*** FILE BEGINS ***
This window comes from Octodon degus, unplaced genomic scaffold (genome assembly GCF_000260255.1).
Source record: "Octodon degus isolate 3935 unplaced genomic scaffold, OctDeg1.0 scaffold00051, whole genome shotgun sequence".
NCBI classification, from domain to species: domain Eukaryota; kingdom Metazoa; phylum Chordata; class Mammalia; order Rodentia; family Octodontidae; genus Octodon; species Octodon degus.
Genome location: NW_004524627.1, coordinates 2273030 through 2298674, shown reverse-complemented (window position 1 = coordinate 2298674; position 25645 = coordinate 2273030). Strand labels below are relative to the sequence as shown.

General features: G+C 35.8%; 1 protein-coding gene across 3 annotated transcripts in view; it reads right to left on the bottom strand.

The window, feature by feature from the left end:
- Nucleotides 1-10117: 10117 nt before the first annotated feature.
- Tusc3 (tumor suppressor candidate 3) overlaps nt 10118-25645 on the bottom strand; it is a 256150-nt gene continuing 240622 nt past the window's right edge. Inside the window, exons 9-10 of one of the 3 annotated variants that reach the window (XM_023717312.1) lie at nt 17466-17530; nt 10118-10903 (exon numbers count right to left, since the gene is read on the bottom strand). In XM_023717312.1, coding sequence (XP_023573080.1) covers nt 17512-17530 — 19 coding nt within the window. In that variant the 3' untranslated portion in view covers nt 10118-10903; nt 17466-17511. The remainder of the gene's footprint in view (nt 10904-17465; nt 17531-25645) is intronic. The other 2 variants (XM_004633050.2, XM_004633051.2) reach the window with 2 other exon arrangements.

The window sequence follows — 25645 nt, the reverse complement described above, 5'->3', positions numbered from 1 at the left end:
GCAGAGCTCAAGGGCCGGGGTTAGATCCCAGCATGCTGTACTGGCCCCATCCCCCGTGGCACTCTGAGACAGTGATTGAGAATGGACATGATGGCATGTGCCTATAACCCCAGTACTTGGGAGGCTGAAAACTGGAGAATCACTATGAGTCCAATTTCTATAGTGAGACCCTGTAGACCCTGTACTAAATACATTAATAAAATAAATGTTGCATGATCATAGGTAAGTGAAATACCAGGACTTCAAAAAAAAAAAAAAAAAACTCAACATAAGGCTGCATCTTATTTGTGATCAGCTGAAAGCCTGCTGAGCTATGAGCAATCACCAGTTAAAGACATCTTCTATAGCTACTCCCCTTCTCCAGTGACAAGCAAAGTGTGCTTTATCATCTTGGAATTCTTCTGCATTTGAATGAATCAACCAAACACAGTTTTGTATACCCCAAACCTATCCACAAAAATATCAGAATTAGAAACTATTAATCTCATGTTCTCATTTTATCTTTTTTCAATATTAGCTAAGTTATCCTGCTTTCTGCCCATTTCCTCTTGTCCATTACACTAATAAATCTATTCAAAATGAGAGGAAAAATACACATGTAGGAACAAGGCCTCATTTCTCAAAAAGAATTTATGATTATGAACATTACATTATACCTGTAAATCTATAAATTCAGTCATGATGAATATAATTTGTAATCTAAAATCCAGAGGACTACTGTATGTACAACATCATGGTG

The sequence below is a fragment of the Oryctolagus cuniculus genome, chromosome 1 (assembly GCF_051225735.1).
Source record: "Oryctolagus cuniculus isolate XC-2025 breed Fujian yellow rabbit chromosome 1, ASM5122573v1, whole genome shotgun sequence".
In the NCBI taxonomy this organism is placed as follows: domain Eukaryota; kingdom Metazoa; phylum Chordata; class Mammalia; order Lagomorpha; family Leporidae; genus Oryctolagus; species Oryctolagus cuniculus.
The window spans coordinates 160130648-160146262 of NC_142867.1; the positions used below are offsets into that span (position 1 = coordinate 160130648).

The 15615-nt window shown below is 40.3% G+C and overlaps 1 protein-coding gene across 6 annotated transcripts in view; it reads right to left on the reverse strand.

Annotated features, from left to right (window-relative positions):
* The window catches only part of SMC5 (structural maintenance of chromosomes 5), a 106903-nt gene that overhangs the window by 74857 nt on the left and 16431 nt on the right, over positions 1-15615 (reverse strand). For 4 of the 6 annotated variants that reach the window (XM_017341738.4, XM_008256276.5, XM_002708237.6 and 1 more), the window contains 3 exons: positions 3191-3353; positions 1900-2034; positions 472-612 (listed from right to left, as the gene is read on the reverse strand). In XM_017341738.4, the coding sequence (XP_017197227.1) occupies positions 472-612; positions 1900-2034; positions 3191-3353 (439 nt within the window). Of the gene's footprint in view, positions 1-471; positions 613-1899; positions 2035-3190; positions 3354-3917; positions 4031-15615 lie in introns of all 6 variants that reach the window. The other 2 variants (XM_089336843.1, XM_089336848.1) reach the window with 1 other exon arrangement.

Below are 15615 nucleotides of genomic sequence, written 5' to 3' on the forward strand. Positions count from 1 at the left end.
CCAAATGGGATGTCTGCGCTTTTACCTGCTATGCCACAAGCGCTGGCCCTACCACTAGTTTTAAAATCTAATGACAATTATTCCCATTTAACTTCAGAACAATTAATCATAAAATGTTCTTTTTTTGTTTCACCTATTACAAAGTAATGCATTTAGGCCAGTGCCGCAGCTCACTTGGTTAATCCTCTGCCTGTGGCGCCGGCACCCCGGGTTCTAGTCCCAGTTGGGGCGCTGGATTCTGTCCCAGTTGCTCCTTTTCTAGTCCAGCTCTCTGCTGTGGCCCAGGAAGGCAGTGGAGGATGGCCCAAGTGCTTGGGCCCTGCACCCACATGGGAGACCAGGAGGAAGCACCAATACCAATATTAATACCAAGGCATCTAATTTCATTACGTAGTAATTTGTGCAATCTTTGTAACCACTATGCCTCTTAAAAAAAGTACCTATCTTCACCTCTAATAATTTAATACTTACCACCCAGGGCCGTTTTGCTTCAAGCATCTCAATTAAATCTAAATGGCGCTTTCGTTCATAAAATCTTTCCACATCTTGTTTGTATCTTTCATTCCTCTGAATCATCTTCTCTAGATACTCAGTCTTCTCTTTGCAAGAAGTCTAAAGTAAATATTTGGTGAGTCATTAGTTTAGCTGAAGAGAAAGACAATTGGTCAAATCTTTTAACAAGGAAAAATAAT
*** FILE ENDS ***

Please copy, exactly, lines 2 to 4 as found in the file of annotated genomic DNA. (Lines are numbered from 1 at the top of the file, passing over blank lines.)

Source record: "Octodon degus isolate 3935 unplaced genomic scaffold, OctDeg1.0 scaffold00051, whole genome shotgun sequence".
NCBI classification, from domain to species: domain Eukaryota; kingdom Metazoa; phylum Chordata; class Mammalia; order Rodentia; family Octodontidae; genus Octodon; species Octodon degus.
Genome location: NW_004524627.1, coordinates 2273030 through 2298674, shown reverse-complemented (window position 1 = coordinate 2298674; position 25645 = coordinate 2273030). Strand labels below are relative to the sequence as shown.